Nation’s Largest Hospital to Ban Vaginal Birth, NY State Likely to Follow
New York City’s St. Sister Mercy General Regional Hospital, which is the nation’s largest hospital and presides over more births than any other facility, announced today* that it would no longer offer vaginal deliveries. Hospital spokesperson John Smith stated, “We were on track to reach a 75% c-section rate within the year, and believe that women unnecessarily suffer when they attempt labor with a very small chance of being successful in our facility. Because most of our patients will eventually need repeat cesareans anyway, we believe that we are getting them off to the best possible start. We are encouraging other hospitals to adopt the same policy.” The hospital is also letting go its team of certified nurse midwives, banning doulas, and banishing fathers back to the waiting room. According to Smith, “Given our new policy of cesarean birth for all women, we feel that support personnel are not needed for our patients, and simply get in the way of the physicians’ work.”
Asked about women who arrive at General unexpectedly in labor and whether they can offer informed consent to a mandatory c-section and implicitly agree to this by showing up at the hospital, Smith responded, “These women have a 75% chance of having a c-section to begin with – we all know that women are less capable of giving birth vaginally than they were just 20 years ago. We simply can’t treat unplanned patients any differently, or it would encourage women to just drop in when they’re in labor, and that would be a nightmare. We’ll bring in the machine that goes “ping,” and that will let us know they need a cesarean anyway, and proceed from there.”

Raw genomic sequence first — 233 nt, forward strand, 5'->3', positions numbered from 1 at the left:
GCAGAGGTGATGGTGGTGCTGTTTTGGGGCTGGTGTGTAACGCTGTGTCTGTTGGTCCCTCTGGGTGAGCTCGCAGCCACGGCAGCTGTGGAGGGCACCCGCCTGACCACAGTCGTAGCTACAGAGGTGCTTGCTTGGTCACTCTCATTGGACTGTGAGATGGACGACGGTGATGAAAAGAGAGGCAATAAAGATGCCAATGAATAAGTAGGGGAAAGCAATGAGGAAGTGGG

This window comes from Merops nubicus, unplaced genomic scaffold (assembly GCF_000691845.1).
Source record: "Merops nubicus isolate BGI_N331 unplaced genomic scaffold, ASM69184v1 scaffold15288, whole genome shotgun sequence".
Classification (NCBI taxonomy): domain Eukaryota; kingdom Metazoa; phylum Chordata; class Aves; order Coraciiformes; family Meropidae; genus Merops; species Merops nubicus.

At least one General patient agrees with the new policy. Consulted following her own primary cesarean, Jane Downt said, “I’ve always thought that birth would be so much easier if women’s bodies were designed differently, if they could just pop open a little panel and remove the baby. A c-section is just like that, opening a window into the body to pull the ‘bun out of the oven,’ so to speak.”
Women’s health, birth, and reproductive rights advocates, along with an aging hippie community in the city, have reacted strongly to the decision. One activist responded, “General had a very high c-section rate, and the CNMs were the only thing keeping it from reaching 100% already [the hospital banned VBAC five years ago]. They already insist that all women take home formula samples, even those who aren’t yet pregnant, keep the lights very bright, and allow women to leave the hospital without calling Child Protective Services if those women don’t plan to breastfeed. This is just another appalling new development, and it will drive women into their homes for birth.”
Smith responded, “The last thing we want women to do is give birth at home. To that end, we have proposed legislation that would ban pregnant women from being in their homes, or other homes or shelters, from week 30 of pregnancy until the birth. We believe in general that the safest way to give birth is not to do so at all, so we are working on a long-term plan to prevent any babies from being born in New York State. We just have to work out a feasible plan that will accommodate the rush of women eager to have their fertility and reproduction controlled by the State. We hope the visionaries in Washington, D.C. will take note of our leadership, and implement similar plans for the Nation.”
*Mark it on your calendar
Update: Now that the holiday has passed, I feel the need to explicitly point out that this was an April Fools’ piece, not intended so much to be funny, but to seem plausible on a quick read and play around with some of the stereotypes and extreme rhetoric that tends to surround birth discussions.